Iwanowice Commune office
Iwanowice Włościańskie 99
32-095 Iwanowice, Poland
Phone no. +48 12 388 40 03
Phone/fax no. +48 12 388 40 30
The Commune of Iwanowice is located on the border of the Upland of Miechów and the Kraków-Częstochowa Upland, about 20 kilometres north of Kraków. The roads from Kraków towards Miechów, Wolbrom and Ojców cross the area of the commune.
It is one of the 17 communes of the county of Kraków. Transport to and from Kraków is provided by bus lines and a network of privately-run mini-buses.
The picturesque valley of the river Dłubnia, which flows almost through the centre of the commune, forms a part of the Dłubnia Landscape Park. Forest complexes in the villages of Zagaj and Maszków add variety to the local landscape. Due to the scenic nature, the part of the Dłubnia river valley between Maszków and Iwanowice is referred to as Mały Ojców (in English - Little Ojców, referring to the Ojców National Park).
The first written mention of Iwanowice stems from the 13th century. It is related to the creation of the parish and the construction of the Holy Trinity Church in 1923, which was founded by Prokop, the bishop of Kraków. Between the end of the 13th century and the beginning of the 16th century, Iwanowice belonged to the noble knight family of Pieniążek under the Odrowąż coat of arms. After that period ownership changed - Stanisław Pieniążek had sold the village and the local estates to his stepfather, Piotr Dłuski of the Kotwicz coat of arms. The new heir and his family were proponents of the Reformation. In 1551, Mikołaj Dłuski, belonging to the Polish Brethren (the Minor Reformed Church of Poland), had transformed the parochial Roman catholic church into a Protestant one. In 1624 the church was renovated and consecrated anew. Towards the end of the 17th century the owner of the village was Zbigniew Firlej, who sold the estate of Iwanowice to prince August Aleksander Czartoryski. The new heir had founded the third parochial church, which survives to this day. The festive consecration took place in 1749. The next owner of Iwanowice was prince Stanisław Lubomirski, who married the daughter of August Czartoryski. Izabella Lubomirska inherited the village after his passing. At that time Iwanowice were a rich locality. In 1795, after the third partition of Poland, it came under Austrian rule. In 1817, Iwanowice were the last stop on the route of the funeral procession carrying the remains of prince Józef Poniatowski to the Wawel castle of Kraków.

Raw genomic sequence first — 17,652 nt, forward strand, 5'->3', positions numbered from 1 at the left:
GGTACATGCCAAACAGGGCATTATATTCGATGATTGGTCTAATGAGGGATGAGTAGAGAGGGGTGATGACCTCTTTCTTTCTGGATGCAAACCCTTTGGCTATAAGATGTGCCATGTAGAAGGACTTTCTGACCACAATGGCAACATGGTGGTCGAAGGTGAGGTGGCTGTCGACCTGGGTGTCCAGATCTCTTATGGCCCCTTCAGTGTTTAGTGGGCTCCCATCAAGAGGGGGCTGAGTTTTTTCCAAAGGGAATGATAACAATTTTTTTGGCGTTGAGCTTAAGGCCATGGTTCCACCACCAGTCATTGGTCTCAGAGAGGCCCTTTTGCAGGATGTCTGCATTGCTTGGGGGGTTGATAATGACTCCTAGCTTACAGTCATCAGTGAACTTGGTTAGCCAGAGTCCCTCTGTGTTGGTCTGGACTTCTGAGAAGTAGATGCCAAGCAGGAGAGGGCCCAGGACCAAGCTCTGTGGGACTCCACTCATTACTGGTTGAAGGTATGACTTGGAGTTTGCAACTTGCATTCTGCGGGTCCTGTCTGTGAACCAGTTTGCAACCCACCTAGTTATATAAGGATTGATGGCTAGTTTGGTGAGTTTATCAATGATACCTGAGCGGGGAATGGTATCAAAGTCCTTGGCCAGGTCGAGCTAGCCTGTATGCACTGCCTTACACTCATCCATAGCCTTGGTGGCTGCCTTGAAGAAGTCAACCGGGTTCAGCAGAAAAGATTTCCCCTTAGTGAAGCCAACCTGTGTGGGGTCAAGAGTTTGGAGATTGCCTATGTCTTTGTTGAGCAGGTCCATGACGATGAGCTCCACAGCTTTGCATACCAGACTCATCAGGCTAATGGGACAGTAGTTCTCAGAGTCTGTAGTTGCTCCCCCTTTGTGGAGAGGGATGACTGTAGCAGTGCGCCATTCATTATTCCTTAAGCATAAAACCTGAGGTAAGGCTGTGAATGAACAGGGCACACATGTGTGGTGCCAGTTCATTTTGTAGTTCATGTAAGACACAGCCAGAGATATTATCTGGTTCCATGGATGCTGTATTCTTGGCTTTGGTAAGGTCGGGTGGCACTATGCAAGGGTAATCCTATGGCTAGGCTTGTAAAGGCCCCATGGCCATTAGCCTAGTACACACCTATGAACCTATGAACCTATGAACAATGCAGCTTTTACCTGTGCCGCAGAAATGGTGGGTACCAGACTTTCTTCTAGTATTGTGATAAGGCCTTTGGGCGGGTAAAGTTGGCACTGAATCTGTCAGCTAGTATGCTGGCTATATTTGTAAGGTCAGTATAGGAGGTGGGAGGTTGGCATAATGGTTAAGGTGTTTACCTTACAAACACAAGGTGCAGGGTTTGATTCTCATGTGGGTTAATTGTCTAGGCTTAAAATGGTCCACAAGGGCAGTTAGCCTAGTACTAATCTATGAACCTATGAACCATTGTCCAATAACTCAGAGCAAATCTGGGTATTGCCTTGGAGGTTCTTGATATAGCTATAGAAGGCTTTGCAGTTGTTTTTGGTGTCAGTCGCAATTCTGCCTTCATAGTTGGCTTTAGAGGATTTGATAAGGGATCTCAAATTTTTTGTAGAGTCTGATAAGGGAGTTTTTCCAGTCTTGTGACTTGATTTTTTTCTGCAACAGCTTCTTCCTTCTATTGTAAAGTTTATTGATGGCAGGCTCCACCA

In 1914, a division of the Polish Military Organisation (Polska Organizacja Wojskowa) was created in Iwanowice; it was trained for armed combat by staff from Kraków.
On November 17th of that same year a battle was fought between Russian and Austrian forces. The village was completely destroyed.
On September 3rd, 1939, German forces entered the village. The German garrison was stationed in the newly constructed school. The Armia Krajowa (Home Army), the Narodowe Siły Zbrojne (National Armed Forces), as well as the Gwardia Ludowa (People's Guard) and the Bataliony Chłopskie (Peasants' Battalions) were all active in Iwanowice. The chaplain of the guerilla fighters was father Tomasz Banach. The underground magazine Odwet (Polish for 'Retaliation') was distributed from the church. The Germans bloodily quelled guerilla activities. The village was massacred three times, and on August 15th, 1944, the nearby locality of Barbarka saw the inhabitants of Iwanowice and Zagaj executed by firing squad (a total of 63 people). The locality was liberated on January 16th, 1945, after a three-hour battle, by the Soviet army.
The commune has an area of approximately 7062 hectares. It is inhabited by ca. 10500 people - including 8500 permanent residents and 2000 without residency. An advantageous location, treasures of nature, a good transport network and closeness to Kraków cause people from that city to settle here. Iwanowice Włościańskie serve as the centre of local administration.
The commune is composed of 23 villages: Biskupice, Celiny, Damice, Domiarki, Grzegorzowice Małe, Grzegorzowice Wielkie, Iwanowice Dworskie, Iwanowice Włościańskie, Krasieniec Stary, Krasieniec Zakupny, Lesieniec, Maszków, Narama, Poskwitów Nowy, Poskwitów Stary, Przestańsko, Sieciechowice, Sułkowice, WIdoma, Władysław, Zagaje, Zalesie, Żerkowice.
The entire commune is equipped with a water supply system, and half of the inhabitants possess a natural gas supply system. A sewage system covers a part of Iwanowice Włościańskie and Iwanowice Dworskie, as well as all of Maszków.